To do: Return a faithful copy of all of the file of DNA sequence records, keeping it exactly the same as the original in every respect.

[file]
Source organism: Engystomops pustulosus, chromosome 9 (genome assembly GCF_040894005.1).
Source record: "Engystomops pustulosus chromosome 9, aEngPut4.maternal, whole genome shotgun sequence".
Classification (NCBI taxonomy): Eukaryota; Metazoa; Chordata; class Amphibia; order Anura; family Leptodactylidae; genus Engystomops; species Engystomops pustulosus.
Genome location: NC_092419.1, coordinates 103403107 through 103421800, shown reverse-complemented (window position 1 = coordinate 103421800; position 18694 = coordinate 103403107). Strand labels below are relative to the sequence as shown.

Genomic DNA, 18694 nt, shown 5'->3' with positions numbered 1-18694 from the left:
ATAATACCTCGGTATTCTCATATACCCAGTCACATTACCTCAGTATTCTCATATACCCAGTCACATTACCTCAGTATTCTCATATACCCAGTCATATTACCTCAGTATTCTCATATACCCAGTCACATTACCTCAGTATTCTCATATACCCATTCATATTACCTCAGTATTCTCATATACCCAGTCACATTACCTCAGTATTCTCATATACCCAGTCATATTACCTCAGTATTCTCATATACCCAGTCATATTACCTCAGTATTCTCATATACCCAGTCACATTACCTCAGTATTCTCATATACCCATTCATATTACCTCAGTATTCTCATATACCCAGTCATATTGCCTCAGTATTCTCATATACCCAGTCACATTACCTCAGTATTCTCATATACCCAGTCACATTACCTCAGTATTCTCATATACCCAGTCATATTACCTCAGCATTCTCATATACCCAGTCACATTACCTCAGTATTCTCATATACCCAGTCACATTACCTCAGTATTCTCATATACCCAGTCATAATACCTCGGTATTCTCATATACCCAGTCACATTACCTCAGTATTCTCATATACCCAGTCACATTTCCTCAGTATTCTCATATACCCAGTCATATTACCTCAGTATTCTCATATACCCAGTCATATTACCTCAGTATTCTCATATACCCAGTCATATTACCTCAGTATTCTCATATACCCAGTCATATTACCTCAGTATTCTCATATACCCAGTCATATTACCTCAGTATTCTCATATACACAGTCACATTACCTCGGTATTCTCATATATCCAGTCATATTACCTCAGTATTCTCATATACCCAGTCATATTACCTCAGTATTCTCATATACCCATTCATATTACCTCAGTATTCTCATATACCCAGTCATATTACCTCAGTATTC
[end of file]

Source organism: Engystomops pustulosus, chromosome 9 (genome assembly GCF_040894005.1).
Source record: "Engystomops pustulosus chromosome 9, aEngPut4.maternal, whole genome shotgun sequence".
Classification (NCBI taxonomy): Eukaryota; Metazoa; Chordata; class Amphibia; order Anura; family Leptodactylidae; genus Engystomops; species Engystomops pustulosus.
Genome location: NC_092419.1, coordinates 103403107 through 103421800, shown reverse-complemented (window position 1 = coordinate 103421800; position 18694 = coordinate 103403107). Strand labels below are relative to the sequence as shown.

Genomic DNA, 18694 nt, shown 5'->3' with positions numbered 1-18694 from the left:
ATAATACCTCGGTATTCTCATATACCCAGTCACATTACCTCAGTATTCTCATATACCCAGTCACATTACCTCAGTATTCTCATATACCCAGTCATATTACCTCAGTATTCTCATATACCCAGTCACATTACCTCAGTATTCTCATATACCCATTCATATTACCTCAGTATTCTCATATACCCAGTCACATTACCTCAGTATTCTCATATACCCAGTCATATTACCTCAGTATTCTCATATACCCAGTCATATTACCTCAGTATTCTCATATACCCAGTCACATTACCTCAGTATTCTCATATACCCATTCATATTACCTCAGTATTCTCATATACCCAGTCATATTGCCTCAGTATTCTCATATACCCAGTCACATTACCTCAGTATTCTCATATACCCAGTCACATTACCTCAGTATTCTCATATACCCAGTCATATTACCTCAGCATTCTCATATACCCAGTCACATTACCTCAGTATTCTCATATACCCAGTCACATTACCTCAGTATTCTCATATACCCAGTCATAATACCTCGGTATTCTCATATACCCAGTCACATTACCTCAGTATTCTCATATACCCAGTCACATTTCCTCAGTATTCTCATATACCCAGTCATATTACCTCAGTATTCTCATATACCCAGTCATATTACCTCAGTATTCTCATATACCCAGTCATATTACCTCAGTATTCTCATATACCCAGTCATATTACCTCAGTATTCTCATATACCCAGTCATATTACCTCAGTATTCTCATATACACAGTCACATTACCTCGGTATTCTCATATATCCAGTCATATTACCTCAGTATTCTCATATACCCAGTCATATTACCTCAGTATTCTCATATACCCATTCATATTACCTCAGTATTCTCATATACCCAGTCATATTACCTCAGTATTC